Report Offers Roadmap to Success for Postsecondary Students with Autism

TORONTO, June 14 /CNW/ – A new report released today estimates that 5,800 students identified with Autism Spectrum Disorder (ASD) are currently in Ontario’s publicly funded secondary schools. School staff expect that approximately 1,100 of these students will seek to enter college or university between 2009 and 2011.

The report, “Identifying Trends and Supports for Students with Autism Spectrum Disorder Transitioning into Postsecondary” makes a number of suggestions for postsecondary institutions to support students with ASD based on successful practices at the secondary school level. These include:

  • more specialists and staff who are trained in meeting the needs of
    students with ASD working in postsecondary institutions, especially
    in institutions where there are large numbers of students identified with ASD;
  • active partnerships with parents where designated disability service staff, students and their families can work together to build an
    effective support plan;
  • adjustments to the learning environment to make it more accommodating to students with ASD,
  • close monitoring of social-emotional needs particularly during transition periods; and,
  • training for staff at postsecondary institutions in ASD-specific learning strategies and flexibility for support personnel to work
    more intensively with students during transition periods.

The full report is available online at:

“Having the appropriate supports in place to ensure that students with ASD and other disabilities succeed is an important area of focus for postsecondary institutions,” said Susan Alcorn-MacKay, author of the report and Director of the Northern Ontario Assessment & Resource Centre. “We know from our experience with secondary schools in Ontario that with well-trained staff and the necessary supports in place students with ASD can flourish.”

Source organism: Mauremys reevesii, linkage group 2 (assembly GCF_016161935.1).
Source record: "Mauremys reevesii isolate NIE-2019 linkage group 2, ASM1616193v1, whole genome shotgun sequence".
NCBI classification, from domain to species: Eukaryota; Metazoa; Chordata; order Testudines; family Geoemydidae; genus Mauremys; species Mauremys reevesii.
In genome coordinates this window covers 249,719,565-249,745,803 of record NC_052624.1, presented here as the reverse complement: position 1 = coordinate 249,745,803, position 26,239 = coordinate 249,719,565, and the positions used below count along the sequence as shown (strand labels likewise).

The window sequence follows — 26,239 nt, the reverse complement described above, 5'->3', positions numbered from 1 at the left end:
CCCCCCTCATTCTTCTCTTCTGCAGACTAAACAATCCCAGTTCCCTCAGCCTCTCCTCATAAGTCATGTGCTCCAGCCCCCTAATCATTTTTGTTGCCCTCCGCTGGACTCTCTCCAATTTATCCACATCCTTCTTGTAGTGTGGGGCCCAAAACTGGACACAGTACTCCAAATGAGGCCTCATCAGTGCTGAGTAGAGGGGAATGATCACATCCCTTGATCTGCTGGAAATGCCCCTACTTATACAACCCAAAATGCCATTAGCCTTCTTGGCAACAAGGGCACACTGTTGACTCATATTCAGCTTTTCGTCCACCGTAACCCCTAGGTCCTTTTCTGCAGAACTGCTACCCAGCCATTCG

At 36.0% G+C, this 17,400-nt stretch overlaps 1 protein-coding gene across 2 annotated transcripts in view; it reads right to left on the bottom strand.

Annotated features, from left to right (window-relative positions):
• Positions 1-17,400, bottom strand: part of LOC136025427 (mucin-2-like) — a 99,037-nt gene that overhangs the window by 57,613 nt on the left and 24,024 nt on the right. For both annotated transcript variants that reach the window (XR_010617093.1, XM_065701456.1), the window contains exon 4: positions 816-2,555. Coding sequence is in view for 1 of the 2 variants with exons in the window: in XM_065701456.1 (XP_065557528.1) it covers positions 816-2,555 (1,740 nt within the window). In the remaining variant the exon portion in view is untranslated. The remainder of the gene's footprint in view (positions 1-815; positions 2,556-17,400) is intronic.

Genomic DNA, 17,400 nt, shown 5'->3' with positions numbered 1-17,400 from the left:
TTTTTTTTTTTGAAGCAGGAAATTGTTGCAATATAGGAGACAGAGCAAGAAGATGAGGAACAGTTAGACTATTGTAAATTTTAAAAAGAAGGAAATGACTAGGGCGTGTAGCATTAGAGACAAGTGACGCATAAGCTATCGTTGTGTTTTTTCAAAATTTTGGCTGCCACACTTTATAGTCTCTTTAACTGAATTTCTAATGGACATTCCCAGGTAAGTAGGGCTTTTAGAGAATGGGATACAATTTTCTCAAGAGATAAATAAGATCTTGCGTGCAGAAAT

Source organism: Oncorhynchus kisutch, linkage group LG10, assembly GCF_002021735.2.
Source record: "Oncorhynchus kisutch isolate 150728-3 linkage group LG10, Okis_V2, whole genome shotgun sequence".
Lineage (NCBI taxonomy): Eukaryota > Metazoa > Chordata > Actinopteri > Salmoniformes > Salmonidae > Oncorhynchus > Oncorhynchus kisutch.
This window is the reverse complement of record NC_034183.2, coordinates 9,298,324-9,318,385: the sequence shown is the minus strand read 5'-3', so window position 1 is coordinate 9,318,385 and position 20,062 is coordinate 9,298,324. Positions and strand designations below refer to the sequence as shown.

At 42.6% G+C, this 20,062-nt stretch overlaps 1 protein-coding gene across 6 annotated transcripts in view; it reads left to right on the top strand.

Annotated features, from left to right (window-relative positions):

Postsecondary institutions in Ontario report that 400 students are currently enrolled and have ASD. Enrolment numbers and recommendations from the report are garnered from a survey of publicly funded school boards and school authorities and colleges and universities in Ontario. Of school boards and school authorities 86 per cent responded to the survey along with 15 of Ontario’s 19 universities and all 24 of Ontario’s colleges.

“Identifying Trends and Supports for Students with Autism Spectrum Disorder Transitioning into Postsecondary” was commissioned by the Higher Education Quality Council of Ontario (HEQCO) and adds to the work they support to improve accessibility in postsecondary education. HEQCO has sponsored other research in this area including a Quantitative Assessment of Financial Barriers Affecting Students with Disabilities in postsecondary education and an Employment Follow-up: Success of Graduates with Learning Disabilities from Ontario’s Colleges and Universities which will be released later in the year.

About the Higher Education Quality Council of Ontario

The Higher Education Quality Council of Ontario is an arm’s-length agency of the Government of Ontario dedicated to ensuring the continued improvement of the postsecondary education system in Ontario. The Council was created through the Higher Education Quality Council of Ontario Act, 2005. It is mandated to conduct research, evaluate the postsecondary education system, and provide policy recommendations to the Minister of Training, Colleges and Universities with a view to enhance the quality, access, and accountability of Ontario’s higher education system.

For further information: Jeff Rohrer, Communications Manager, Higher Education Quality Council of Ontario, (416) 212-5242,,

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